Restoring damaged homes for Iraqi returnees and internally displaced people
MOSUL, Iraq, December 30 (UNHCR) - In the summer of 2007, Amina Hussein and her family decided to sleep on the roof of their two-storey home in the northern Iraqi city of Mosul to escape the stifling heat.
The next thing she remembers is waking up in hospital and finding "my two daughters and husband beside me weeping." The 35-year-old soon realized why. A bomb had detonated near her house, killing her five-year-old daughter. Amina lost both her legs.
Her house in south-east Mosul's Al-Wehda quarter was badly damaged and the surviving family members decided to flee from the largely inter-ethnic violence that was shaking the city. A series of moves took their toll on Amina and the family ultimately decided to return to Al-Wehda.
Nothing can bring back her beloved daughter but today Amina and her family are once more living in their home, which was restored under a UNHCR programme funded by the European Commission (EC). The 6 million euro project has helped hundreds of Iraqi returnees to rebuild their homes.
"There were a lot of bad memories in the house and it was unsafe to live in this quarter of the city," Amina explained. "Yet it was our neighbourhood and it is better than the other areas we fled to." The renovation work was carried out earlier this year by REACH - one of UNHCR's local implementing partners.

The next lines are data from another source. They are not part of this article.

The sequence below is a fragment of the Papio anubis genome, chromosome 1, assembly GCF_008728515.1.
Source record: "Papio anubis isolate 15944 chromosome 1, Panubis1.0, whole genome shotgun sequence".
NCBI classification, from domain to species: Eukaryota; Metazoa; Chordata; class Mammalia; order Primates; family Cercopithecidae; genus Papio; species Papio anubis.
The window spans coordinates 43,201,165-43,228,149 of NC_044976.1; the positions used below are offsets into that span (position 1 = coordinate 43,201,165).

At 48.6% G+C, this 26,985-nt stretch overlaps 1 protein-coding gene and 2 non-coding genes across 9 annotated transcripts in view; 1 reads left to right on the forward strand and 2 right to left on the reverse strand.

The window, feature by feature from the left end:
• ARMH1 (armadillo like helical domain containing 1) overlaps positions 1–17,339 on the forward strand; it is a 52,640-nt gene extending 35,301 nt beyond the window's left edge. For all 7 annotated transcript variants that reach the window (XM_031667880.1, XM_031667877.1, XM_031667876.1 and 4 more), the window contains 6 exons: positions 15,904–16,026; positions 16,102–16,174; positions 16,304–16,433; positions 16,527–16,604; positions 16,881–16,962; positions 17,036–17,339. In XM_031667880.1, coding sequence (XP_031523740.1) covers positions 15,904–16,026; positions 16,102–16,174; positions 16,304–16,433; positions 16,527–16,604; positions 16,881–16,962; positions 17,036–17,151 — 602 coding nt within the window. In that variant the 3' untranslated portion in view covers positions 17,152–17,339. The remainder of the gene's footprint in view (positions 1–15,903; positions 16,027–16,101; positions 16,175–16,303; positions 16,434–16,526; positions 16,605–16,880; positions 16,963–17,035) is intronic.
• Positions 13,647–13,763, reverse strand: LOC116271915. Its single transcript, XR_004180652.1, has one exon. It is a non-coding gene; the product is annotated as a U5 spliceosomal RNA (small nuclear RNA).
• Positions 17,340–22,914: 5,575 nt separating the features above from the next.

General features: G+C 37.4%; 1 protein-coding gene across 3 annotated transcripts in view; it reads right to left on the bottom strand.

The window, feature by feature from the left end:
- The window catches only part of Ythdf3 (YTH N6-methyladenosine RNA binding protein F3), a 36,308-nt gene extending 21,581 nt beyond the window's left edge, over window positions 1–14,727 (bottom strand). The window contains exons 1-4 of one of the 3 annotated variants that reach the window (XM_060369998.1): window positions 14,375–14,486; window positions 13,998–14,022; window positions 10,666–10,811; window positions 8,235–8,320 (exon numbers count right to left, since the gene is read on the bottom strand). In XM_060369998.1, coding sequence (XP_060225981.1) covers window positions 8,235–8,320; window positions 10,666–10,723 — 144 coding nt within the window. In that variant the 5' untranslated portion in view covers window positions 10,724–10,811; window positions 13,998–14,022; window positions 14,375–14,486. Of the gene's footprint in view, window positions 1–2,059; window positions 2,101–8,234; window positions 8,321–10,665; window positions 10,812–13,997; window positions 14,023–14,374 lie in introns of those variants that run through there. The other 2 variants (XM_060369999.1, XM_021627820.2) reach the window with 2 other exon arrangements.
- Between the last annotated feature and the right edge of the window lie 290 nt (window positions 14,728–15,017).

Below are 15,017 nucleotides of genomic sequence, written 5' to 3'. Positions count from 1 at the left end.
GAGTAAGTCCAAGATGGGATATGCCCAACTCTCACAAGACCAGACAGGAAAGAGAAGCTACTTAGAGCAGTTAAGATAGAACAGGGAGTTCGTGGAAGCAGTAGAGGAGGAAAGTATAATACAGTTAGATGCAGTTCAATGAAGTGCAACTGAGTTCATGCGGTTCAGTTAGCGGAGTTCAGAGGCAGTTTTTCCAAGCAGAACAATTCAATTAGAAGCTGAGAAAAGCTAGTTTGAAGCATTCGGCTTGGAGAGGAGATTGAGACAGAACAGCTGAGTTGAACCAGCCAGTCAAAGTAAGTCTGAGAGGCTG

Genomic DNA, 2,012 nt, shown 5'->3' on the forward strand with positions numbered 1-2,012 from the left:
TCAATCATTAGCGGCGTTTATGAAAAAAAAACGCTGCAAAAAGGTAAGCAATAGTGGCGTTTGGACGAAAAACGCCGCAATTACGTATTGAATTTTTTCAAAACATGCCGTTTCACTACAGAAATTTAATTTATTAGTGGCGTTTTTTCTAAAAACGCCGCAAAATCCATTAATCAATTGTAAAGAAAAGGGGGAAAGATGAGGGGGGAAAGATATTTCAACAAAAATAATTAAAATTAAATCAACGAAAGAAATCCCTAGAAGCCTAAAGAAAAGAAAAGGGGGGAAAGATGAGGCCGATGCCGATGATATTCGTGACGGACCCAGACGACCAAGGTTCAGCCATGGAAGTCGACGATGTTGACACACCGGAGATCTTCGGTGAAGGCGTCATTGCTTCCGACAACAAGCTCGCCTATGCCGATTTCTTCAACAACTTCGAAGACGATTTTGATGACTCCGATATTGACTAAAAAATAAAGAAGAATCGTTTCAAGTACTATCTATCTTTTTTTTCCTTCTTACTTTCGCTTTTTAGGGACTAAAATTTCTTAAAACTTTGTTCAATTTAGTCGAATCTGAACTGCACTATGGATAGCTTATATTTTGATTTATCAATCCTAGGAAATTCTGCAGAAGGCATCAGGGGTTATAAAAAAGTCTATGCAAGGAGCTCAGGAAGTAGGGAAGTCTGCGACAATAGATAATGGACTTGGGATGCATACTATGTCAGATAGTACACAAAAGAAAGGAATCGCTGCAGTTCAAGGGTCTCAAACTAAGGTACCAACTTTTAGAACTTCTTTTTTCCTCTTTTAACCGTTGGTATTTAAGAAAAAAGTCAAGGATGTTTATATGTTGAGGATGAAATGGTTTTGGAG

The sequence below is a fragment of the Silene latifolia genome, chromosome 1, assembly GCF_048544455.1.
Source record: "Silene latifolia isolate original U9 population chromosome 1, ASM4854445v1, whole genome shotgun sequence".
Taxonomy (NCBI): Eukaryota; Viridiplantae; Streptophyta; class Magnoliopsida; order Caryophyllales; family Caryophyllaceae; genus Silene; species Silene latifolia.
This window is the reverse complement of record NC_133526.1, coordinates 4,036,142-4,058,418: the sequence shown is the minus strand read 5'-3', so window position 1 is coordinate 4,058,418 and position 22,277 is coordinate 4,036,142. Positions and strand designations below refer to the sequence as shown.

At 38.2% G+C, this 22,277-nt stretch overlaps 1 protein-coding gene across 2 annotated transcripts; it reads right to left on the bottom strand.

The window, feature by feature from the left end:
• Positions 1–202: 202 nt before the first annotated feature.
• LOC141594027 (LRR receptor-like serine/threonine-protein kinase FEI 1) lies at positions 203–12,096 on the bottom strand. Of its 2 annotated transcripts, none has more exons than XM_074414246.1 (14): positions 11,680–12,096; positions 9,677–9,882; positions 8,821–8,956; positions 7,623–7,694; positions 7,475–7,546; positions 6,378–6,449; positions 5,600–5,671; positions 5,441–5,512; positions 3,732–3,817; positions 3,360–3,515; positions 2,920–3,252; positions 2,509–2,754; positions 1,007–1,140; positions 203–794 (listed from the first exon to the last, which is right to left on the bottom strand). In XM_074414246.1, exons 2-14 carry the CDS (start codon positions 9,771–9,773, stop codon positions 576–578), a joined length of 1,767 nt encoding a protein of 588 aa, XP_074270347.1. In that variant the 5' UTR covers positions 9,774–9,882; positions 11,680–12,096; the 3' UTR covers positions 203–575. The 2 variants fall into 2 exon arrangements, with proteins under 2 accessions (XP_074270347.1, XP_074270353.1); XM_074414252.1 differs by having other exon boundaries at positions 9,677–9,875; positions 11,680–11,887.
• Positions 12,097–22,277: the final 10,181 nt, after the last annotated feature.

Ahmad Mohammed is another Mosul beneficiary of the shelter programme. The 40-year-old father of six used to sell vegetables on a street in an eastern district of the city until he was left paralysed when a suicide bomber blew himself up nearby. Ahmad's house was damaged in the blast.
Like Amina, he left for a safer area. "I had to avoid more explosions and save my children," he said. But he also found it difficult to adapt in areas where it was hard to find drinking water, medical care and proper shelter.
He returned to his damaged home late last year and was then selected by the UNHCR shelter programme. The builders started reconstruction of his house last October. "The first time I saw my renovated house [in late November], I couldn't believe it. God knows at that moment how secure I felt," Ahmad said.
The EC-funded project was launched at the beginning of this year and will continue through 2010. It consists of shelter rehabilitation, water and sanitation projects in shelter programme areas and support to two protection and assistance centres in Basra and Erbil which provide legal assistance to internally displaced people as well as returnees.
Work to repair or rebuild some 1,800 homes in seven Iraqi governorates was carried out in 2009. Seven water projects in southern Iraq have also been completed. "Support to displaced people and returnees will help pave the way to normality in Iraq, and will continue in 2010 and beyond," said Jobst von Kirchmann, head of Iraq Cooperation of the European Union delegation.
This project is part of UNHCR's emergency shelter programme for 2009 and 2010. Under the 2009 programme UNHCR has rehabilitated more than 10,000 shelters while it aims to double this figure next year. EC funds are covering 20 per cent of the total shelter costs.
Improvement of basic services such as water sanitation in shelter rehabilitated areas will also continue in 2010, as will UNHCR's network of protection and assistance centres in Iraq. "Needs are immense in Iraq. We are trying to assist as much as we can with the funds made available by donors," said Daniel Endres, UNHCR's representative in Iraq.
*All names have been changed for protection reasons
By Maha Sidky in Mosul, Iraq